Troll

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In Norse mythology, a troll is a generally negative synonym for jötunn. Later, in Scandinavian folklore, trolls became beings in their own right. In modern times trolls are depicted in a variety of media.

In Norse mythology, troll, like thurs is a term applied to jötnar. In Old Norse sources, trolls are said to dwell in isolated mountains, rocks, and caves, sometimes live together (usually as father-and-daughter or mother-and-son), and are rarely described as helpful or friendly.[1]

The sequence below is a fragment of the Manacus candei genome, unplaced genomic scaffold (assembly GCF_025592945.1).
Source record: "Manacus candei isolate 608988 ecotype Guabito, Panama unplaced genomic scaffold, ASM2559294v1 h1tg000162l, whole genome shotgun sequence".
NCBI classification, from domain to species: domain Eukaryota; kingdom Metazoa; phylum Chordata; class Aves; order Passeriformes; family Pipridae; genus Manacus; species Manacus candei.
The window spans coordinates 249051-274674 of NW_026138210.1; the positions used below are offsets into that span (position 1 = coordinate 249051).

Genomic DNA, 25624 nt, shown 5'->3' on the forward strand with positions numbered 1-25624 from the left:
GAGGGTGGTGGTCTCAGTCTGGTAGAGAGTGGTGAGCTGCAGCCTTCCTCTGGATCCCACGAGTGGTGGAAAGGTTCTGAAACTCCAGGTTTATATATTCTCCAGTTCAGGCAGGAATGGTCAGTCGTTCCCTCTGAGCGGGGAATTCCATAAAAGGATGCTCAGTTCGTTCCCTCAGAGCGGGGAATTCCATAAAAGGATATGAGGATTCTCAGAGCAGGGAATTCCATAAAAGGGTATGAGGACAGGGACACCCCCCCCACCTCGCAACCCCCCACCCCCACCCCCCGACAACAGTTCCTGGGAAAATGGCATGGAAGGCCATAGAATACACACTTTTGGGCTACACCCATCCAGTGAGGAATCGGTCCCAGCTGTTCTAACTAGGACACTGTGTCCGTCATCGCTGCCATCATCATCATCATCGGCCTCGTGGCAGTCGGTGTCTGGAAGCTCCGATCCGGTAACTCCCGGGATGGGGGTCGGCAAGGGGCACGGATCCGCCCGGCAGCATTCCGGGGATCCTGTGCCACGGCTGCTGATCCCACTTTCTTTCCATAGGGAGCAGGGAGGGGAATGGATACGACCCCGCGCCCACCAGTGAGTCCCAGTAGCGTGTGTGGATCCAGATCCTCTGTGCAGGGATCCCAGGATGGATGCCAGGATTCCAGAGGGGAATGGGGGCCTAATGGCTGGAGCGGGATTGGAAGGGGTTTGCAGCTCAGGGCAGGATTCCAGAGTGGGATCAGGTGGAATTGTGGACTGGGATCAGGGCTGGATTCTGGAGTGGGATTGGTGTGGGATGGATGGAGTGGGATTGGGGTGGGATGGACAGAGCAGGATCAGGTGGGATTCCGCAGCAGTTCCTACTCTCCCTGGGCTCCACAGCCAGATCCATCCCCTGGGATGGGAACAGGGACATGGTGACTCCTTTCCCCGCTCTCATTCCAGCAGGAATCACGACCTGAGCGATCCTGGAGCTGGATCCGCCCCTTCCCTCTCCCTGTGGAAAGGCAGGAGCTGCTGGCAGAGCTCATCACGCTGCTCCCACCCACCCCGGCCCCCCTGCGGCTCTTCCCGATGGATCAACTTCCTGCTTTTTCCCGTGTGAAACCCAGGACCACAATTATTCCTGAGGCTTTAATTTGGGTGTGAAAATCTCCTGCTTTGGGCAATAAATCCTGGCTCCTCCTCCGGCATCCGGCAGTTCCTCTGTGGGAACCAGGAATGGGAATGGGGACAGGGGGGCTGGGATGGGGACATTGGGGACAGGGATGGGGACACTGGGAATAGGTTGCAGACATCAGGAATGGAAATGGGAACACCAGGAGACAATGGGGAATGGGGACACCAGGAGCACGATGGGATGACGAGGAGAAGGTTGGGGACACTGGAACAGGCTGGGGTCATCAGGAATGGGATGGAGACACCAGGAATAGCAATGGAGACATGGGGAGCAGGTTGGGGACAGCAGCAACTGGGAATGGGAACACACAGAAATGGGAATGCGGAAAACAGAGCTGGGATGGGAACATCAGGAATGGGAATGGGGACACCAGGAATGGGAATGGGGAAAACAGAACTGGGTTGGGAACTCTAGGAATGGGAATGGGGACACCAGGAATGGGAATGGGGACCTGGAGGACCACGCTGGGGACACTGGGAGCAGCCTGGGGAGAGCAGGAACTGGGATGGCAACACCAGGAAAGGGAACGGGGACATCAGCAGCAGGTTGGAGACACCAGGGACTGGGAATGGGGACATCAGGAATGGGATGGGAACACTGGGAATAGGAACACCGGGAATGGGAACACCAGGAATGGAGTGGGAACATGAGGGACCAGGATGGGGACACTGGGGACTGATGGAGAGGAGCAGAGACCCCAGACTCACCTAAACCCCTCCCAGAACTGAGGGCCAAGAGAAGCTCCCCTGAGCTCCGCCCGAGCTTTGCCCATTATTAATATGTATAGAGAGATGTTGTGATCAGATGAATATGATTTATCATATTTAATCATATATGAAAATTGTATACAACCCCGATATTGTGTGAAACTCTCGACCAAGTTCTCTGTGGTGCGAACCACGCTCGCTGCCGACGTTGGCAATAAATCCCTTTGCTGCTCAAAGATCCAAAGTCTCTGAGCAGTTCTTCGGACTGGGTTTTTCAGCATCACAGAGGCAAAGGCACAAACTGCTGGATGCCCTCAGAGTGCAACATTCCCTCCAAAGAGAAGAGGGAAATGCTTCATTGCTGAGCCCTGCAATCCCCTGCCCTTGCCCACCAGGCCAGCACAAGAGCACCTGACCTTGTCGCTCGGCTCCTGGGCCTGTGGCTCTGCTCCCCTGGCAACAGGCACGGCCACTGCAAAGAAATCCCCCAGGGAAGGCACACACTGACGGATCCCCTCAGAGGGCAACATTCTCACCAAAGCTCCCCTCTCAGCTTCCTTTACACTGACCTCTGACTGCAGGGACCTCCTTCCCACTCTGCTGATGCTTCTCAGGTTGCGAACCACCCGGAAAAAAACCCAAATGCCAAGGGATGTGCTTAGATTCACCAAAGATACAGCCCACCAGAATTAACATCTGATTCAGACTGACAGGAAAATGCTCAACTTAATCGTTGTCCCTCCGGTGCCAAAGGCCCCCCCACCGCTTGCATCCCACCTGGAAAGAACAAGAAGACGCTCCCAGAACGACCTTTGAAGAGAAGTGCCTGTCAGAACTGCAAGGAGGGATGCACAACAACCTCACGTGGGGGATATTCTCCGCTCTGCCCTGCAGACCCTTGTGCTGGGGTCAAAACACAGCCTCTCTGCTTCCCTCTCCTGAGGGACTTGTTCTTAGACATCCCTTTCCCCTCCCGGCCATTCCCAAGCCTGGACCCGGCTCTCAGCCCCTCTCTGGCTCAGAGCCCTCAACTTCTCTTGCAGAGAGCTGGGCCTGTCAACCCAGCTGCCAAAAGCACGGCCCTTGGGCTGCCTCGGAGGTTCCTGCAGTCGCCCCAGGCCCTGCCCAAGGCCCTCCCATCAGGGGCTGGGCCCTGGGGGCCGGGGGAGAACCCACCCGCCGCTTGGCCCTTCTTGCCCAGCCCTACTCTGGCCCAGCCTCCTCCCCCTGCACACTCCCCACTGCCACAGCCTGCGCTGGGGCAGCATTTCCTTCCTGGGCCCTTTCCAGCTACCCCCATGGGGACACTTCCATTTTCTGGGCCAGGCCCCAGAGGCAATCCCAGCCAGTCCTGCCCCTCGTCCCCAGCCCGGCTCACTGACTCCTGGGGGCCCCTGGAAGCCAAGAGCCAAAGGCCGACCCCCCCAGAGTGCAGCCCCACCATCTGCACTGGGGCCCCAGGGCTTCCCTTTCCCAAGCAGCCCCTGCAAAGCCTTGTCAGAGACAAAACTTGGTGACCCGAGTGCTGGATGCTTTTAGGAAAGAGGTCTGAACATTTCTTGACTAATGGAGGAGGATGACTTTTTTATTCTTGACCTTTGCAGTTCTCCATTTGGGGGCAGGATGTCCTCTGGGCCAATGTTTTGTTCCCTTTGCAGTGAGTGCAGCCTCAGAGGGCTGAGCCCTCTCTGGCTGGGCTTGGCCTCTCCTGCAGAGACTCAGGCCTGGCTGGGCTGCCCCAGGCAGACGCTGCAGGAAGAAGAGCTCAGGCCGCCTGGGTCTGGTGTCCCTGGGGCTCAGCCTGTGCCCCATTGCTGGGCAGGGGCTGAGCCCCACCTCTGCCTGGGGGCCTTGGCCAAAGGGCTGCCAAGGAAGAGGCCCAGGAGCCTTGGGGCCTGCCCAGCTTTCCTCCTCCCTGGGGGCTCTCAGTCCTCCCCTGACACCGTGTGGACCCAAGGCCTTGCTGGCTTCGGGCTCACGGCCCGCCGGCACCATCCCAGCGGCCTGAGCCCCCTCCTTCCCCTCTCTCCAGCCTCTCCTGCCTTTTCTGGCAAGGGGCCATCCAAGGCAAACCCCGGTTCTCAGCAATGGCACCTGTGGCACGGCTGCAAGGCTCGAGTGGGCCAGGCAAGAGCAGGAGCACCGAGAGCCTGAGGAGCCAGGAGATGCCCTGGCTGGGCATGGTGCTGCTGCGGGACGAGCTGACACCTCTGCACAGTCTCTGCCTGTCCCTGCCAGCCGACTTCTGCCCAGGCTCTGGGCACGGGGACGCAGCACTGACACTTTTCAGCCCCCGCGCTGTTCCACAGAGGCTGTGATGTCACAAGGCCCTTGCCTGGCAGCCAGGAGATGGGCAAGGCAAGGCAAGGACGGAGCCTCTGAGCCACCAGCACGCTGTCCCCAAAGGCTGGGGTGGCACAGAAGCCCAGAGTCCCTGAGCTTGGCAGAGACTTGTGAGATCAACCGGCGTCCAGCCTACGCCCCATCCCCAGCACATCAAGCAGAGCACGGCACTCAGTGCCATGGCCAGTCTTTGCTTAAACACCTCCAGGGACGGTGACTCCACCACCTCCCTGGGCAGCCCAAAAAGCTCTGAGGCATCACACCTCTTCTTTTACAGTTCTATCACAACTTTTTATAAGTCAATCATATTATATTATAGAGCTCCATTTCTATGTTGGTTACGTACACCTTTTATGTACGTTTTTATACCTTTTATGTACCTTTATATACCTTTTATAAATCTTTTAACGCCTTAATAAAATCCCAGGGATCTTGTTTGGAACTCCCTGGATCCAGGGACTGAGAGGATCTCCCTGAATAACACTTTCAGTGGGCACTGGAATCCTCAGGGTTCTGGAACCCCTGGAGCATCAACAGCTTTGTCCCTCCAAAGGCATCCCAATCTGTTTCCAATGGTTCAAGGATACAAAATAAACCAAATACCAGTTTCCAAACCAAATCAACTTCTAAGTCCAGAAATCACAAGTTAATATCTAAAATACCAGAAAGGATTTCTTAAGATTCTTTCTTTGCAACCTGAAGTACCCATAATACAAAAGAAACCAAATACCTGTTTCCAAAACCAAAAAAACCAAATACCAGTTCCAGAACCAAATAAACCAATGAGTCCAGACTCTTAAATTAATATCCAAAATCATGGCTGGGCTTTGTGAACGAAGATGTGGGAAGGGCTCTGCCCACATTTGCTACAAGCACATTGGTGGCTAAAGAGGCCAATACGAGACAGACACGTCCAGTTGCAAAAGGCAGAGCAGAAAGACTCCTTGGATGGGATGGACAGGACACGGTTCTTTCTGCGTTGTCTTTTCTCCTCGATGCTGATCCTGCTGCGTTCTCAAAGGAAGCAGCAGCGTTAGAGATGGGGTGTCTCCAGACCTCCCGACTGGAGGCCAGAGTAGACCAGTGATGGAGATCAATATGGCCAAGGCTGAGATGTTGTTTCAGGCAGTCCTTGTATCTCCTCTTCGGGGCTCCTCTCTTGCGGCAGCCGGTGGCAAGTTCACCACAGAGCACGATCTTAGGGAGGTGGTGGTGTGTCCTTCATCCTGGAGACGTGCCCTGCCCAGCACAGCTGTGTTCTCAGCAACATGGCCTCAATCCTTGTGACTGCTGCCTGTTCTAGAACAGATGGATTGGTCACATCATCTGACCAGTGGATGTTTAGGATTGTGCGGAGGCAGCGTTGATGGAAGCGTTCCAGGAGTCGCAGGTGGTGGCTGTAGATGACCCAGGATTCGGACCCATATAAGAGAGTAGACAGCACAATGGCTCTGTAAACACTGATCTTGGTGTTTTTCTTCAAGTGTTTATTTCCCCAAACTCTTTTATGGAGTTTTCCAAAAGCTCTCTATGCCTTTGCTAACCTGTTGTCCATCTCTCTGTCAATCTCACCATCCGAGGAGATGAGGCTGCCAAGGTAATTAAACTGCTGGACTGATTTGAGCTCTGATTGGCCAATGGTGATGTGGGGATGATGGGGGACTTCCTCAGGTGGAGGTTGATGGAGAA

Later, in Scandinavian folklore, trolls become defined as a particular type of being, generally held to be larger than humans and notably ugly.[2] Numerous tales about trolls are recorded, in which they are frequently described as being extremely old, very strong, but slow and dim-witted. They are sometimes described as man-eaters and as turning to stone upon contact with sunlight. Into the 20th century, the origins of particular Scandinavian landmarks, such as particular stones, are ascribed to trolls.[3]

A Scandinavian folk belief that lightning frightens away trolls and jötnar appears in numerous Scandinavian folktales, and may be a late reflection of the god Thor's role in fighting such beings. In connection, the lack of trolls and jötnar in modern Scandinavia is explained as a result of the "accuracy and efficiency of the lightning strokes".[4]

References

References

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